“‘Donald Trump and his supporters had their day in court and failed to produce substantive evidence to make their case.’”
That’s an excerpt from a 72-page report titled “Lost, Not Stolen: The Conservative Case that Trump Lost and Biden Won the 2020 Presidential Election,” just out from a blue-ribbon panel of American conservatives.
The report sets out to analyze the many fraud claims that the Republican former president, Donald Trump, and his allies have offered to explain Trump’s loss by 7 million–plus votes (306-232 in the Electoral College) to Democrat Joe Biden in the 2020 U.S. presidential election.
Among the noted figured behind the report are retired federal appeals court judges Thomas B. Griffith, J. Michael Luttig and Michael W. McConnell; former Solicitor General Theodore Olson, who served under President George W. Bush; former U.S. senators John Danforth and Gordon Smith; longtime Republican election lawyer Benjamin Ginsberg; and veteran Republican congressional chief of staff David Hoppe. Each one has been elected as a Republican, been appointed to their office by a Republican, or is otherwise associated with the GOP.
From the archives (June 2022): Conservative legal scholar, Pence lawyer, other witnesses tell Jan. 6 committee of ‘crazy,’ anti-democratic scheme to hand Trump a second term
And (November 2020): Trump campaign’s election-fraud claims aren’t really designed to win in court
Also see: Paul Ryan was ‘sobbing’ and ‘horrified’ while watching the Jan. 6 attack on the Capitol, book says
“Once they had lost, Trump and his supporters had an obligation to recognize that the election debate was over,” the report states. “Questions of election legality must be resolved dispassionately in courts of law, not through rallies and demonstrations.”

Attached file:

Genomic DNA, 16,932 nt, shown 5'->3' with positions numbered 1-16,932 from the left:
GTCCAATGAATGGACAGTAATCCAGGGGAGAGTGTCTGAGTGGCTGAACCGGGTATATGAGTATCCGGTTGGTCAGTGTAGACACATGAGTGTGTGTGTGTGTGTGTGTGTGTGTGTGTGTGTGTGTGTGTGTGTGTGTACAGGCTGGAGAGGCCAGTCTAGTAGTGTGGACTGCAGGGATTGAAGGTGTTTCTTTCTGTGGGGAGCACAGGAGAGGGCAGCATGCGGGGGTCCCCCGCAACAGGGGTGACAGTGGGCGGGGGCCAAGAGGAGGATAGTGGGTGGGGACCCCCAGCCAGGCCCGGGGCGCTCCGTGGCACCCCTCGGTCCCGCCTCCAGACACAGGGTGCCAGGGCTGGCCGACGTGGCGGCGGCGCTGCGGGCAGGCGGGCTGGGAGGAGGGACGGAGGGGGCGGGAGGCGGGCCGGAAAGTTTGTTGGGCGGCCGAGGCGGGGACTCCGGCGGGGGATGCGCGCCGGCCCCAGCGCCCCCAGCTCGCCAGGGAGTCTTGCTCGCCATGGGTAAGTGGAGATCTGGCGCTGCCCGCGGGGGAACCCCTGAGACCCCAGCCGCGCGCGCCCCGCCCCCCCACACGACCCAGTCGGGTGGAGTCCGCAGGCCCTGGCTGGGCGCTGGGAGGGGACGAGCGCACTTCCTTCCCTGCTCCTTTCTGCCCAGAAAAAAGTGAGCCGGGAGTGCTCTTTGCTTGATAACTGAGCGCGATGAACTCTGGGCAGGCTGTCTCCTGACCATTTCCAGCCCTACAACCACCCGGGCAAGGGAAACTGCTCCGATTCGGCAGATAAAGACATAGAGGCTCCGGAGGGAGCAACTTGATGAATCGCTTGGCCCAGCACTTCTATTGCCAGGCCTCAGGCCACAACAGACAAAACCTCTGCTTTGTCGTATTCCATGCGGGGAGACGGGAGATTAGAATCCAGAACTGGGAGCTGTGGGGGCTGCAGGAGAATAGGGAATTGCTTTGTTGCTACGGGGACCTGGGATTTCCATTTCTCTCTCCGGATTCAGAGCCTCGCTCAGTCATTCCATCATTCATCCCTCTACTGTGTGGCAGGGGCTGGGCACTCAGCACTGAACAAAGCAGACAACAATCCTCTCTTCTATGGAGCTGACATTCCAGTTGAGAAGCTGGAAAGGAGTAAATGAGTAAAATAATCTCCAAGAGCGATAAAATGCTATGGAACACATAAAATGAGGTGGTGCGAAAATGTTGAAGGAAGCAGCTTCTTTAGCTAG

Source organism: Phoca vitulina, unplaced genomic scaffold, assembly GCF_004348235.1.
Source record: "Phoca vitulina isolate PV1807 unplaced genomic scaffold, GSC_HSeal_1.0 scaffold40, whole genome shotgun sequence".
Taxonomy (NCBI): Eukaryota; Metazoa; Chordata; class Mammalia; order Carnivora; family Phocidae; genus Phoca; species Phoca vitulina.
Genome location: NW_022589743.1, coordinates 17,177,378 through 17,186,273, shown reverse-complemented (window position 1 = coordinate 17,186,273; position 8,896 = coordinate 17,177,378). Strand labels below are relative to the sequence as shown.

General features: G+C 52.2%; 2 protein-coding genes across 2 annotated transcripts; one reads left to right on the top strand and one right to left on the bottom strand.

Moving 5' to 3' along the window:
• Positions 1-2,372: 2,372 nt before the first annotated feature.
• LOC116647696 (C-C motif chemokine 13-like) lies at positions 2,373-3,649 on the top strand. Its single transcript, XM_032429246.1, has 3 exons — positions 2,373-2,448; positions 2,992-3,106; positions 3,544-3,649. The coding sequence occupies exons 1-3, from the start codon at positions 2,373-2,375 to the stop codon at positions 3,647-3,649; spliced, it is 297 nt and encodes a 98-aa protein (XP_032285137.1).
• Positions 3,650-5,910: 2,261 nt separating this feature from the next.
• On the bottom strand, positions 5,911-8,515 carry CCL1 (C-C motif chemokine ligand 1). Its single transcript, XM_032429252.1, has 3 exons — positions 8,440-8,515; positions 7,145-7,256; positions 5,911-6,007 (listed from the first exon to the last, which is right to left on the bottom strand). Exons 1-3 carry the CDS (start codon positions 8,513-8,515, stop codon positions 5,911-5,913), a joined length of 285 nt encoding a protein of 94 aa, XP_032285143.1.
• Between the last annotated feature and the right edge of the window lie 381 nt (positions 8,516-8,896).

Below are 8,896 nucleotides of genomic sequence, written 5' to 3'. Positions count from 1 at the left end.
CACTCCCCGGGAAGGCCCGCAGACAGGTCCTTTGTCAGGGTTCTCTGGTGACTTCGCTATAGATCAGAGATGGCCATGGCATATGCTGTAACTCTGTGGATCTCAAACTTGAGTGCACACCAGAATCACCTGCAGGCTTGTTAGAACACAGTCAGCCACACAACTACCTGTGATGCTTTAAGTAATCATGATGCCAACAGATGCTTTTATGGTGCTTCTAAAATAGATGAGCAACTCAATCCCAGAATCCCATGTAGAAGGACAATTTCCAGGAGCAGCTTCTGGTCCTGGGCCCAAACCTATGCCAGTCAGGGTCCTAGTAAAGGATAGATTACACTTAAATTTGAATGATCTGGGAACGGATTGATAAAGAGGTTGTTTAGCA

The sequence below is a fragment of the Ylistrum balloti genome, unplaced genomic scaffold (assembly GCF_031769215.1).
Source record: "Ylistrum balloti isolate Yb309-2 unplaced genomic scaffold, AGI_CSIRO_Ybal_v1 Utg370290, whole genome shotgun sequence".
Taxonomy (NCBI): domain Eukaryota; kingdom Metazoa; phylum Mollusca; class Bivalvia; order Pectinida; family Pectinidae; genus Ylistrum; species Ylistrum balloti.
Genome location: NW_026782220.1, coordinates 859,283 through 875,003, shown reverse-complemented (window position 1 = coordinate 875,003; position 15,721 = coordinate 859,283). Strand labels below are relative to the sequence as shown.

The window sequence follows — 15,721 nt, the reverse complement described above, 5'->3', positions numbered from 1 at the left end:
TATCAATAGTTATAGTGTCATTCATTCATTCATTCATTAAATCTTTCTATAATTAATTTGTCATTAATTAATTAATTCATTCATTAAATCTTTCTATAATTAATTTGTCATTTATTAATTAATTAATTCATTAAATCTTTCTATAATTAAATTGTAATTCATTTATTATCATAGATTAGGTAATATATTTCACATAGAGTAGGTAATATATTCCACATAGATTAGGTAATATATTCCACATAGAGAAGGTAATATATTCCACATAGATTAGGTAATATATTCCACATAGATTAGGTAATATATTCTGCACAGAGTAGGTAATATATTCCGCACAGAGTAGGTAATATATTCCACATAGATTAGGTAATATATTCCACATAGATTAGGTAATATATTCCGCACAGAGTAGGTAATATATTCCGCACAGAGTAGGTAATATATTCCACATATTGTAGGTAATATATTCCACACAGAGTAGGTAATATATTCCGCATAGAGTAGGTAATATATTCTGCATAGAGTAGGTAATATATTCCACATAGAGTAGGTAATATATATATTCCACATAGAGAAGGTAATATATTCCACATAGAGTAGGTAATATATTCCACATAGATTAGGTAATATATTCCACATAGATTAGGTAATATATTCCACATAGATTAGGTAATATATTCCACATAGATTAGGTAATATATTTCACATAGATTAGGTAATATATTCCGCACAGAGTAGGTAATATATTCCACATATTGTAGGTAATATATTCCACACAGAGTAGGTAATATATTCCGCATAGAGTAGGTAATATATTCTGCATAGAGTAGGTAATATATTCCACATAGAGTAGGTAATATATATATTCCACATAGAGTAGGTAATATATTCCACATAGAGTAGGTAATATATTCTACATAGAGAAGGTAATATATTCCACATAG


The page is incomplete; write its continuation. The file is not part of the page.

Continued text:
Weeks after Biden’s win — called by major-media decision desks on Nov. 7, 2020, four days after Election Day, and affirmed by the Electoral College on Dec. 14 — Trump supporters infiltrated the U.S. Capitol on Jan. 6, 2021, immediately following a Trump rally near the White House dubbed “Stop the Steal” and, not coincidentally, as Congress was meeting to certify Biden’s electoral victory. The attack on the Capitol complex halted for hours that bedrock democratic process and led to millions of dollars’ worth of damages and more than 140 injuries along with five deaths. The incident is being investigated by a bipartisan House committee, which has been holding public hearings over the past several weeks.
Don’t miss: Republicans still favored in midterm elections, but their chances for taking back Senate are dropping
The “Lost, Not Stolen” report highlights Nevada, a state that Biden won in 2020, as one notable site of baseless fraud claims.
According to the report, Trump and his legal team called Nevada “the big treasure trove of illegal balloting,” but were not able to produce evidence to support such a claim. The Nevada secretary of state, a Republican, highlighted just 100 cases of potential fraud out of the 1.4 million votes cast in Nevada during the 2020 election. Biden won Nevada by more than 33,000 votes.